This was different though; the bears in Katmai have a social etiquette where they are able to fish and feed together in relative peace. Walking through tall tussocks of dried grasses, the brown bears blended in, naturally camouflaged against the golden blonde backdrops; which made it eerily difficult for walking. There was something that felt unnatural, and overwhelmingly wrong about walking past dozens of brown bears with no fear. I hardly fished at all, as I was completely captivated by these bears swimming like submarines all around me feeding on spawned sockeye heads and skins. Every once in a while you’d hear a heart-stopping romp through the water to see a brown bear, leaping haunches over haunches at red sockeye, and hear the crunch of breaking bones, the slurp of digestion. It was hard to fathom, standing so small, so human, watching these apex predators surrounding me —  just being bears. 

That sounds so simple, but it is; I think that is what is so hard for me to digest. These were wild creatures moving, feeding, sleeping and I didn’t matter. I wasn’t important to these bears, they didn’t care that I was fishing alongside them; they didn’t care when I hooked a trout and it began to jump and splash. 

As a species, we often forget that humans are not always at the height of the food chain and that sometimes we are quite small comparatively. 

On our way back out, I stopped to see the largest sow I’ve ever seen with two cubs sleeping at her feet. She sat watching from fifteen feet away; staring at me, and I couldn’t move yet the moment was devoid of fear. Love, serenity, stillness washed over me as tears fell down my cheeks. I wasn’t on a photography tour from a boat, I wasn’t hunting from a blind hidden away — I was in the water, navigating the same land as her and her cubs; I was with her, she was with me. It was a moment so pure and raw, that I do not know if I will ever be able to put it into words. Alaska gave me the most emotionally overwhelming wildlife experience I had ever been blessed to receive; Alaska, cathedral of the wild, you have stolen my heart.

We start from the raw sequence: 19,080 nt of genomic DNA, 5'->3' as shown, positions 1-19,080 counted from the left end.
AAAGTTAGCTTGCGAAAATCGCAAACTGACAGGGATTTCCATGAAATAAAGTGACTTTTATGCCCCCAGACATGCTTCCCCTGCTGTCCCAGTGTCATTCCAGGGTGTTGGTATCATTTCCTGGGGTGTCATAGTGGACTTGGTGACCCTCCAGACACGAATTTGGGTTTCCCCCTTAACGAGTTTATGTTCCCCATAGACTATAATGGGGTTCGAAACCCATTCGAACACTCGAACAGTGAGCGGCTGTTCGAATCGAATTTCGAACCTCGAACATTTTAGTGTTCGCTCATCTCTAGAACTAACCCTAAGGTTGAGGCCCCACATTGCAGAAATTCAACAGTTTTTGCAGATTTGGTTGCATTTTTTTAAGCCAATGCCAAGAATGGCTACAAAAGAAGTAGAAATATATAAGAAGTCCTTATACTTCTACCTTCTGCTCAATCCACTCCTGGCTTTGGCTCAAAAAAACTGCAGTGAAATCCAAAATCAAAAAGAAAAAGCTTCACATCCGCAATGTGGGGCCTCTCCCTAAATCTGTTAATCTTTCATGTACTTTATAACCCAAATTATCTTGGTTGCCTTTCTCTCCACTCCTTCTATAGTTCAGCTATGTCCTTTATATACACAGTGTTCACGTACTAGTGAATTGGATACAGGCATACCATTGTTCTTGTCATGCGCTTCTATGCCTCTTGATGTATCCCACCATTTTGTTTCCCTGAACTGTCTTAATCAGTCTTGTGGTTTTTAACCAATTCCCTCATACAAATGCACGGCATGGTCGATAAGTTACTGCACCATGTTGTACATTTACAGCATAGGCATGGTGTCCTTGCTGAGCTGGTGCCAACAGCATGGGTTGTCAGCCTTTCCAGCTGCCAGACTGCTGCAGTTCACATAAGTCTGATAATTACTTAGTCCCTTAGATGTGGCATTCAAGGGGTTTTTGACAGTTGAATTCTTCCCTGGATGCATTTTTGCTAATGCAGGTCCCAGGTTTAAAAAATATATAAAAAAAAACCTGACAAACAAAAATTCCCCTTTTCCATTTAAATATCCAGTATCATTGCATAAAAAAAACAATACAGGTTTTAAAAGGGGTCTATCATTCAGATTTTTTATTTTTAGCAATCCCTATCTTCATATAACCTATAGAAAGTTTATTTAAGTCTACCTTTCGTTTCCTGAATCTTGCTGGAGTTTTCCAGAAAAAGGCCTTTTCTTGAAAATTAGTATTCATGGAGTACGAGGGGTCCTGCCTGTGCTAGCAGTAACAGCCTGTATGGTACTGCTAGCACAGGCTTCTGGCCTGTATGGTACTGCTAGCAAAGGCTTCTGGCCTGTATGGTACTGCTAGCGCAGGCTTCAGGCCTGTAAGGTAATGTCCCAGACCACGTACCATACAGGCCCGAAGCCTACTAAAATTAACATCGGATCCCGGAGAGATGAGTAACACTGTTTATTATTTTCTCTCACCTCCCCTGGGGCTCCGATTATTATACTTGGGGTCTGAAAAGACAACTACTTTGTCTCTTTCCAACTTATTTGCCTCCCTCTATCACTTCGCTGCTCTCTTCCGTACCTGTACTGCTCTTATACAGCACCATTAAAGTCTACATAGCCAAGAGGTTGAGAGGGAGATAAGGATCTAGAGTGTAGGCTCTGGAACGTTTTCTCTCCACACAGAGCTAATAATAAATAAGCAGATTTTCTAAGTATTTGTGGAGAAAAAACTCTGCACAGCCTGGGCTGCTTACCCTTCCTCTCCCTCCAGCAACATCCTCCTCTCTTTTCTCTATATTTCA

There are not many places in the world where you can spey cast with an 8wt rod for heavy chrome Rainbow trout. This type of fishery is ideal for Spey casting as there is little room for a backcast and we seemed to have more luck with longer casts. Having a rod that will allow you to set up those long casts with little effort will help. I brought my Hardy Zephrus 13’6” 8/9wt and found that it had a fast enough action to throw those heavy Skagit style setups. 


While this fishery benefits those with modern reels versus a click and pawl or a classic click check drag system, I brought my Hardy Cascapedia reel. I typically fish click and pawl when I am steelheading so I felt confident in landing fish with a click check drag. 


I always bring a few lines just in case, but this time I tried the Scientific Anglers Freightliner Skagit and loved it. I rarely fish a Skagit line as I typically use longer rods (14’6” and 15’) that do not allow for such a short line, but I was really impressed with how it loaded and its smooth finish through the guides. 


I had just finished my season on the Skeena River so my waders had seen better days. I didn’t have time to order new ones so I brought a bag of UV wader repair and a UV light. This didn’t work very well; each afternoon I would dump the water out of my waders and dry them out in the warm sun and put them back on for our evening session –  it got pretty cold. The guides saw me dumping the water out of my waders and lent me a pair from the lodge which I was so thankful for! It was the first time trying out Redington waders and even though they were men’s waders, I quite liked them. 


You are not allowed felt boots on the Naknek River, so be sure to bring vibram soles to prevent transferring any aquatic diseases. 


I love my Leatherman Free T4. You can open it one-handed quickly and easily, which is different from the traditional tools. It’s been my favorite multi-tool to use on the river. The scissors are great for nippers too. 


It was really cold in the mornings. My hair would be frosted over and my jacket would be pelted with frozen water droplets from the jet boat spray. I layered, layered, and layered with all the puffy jackets I could.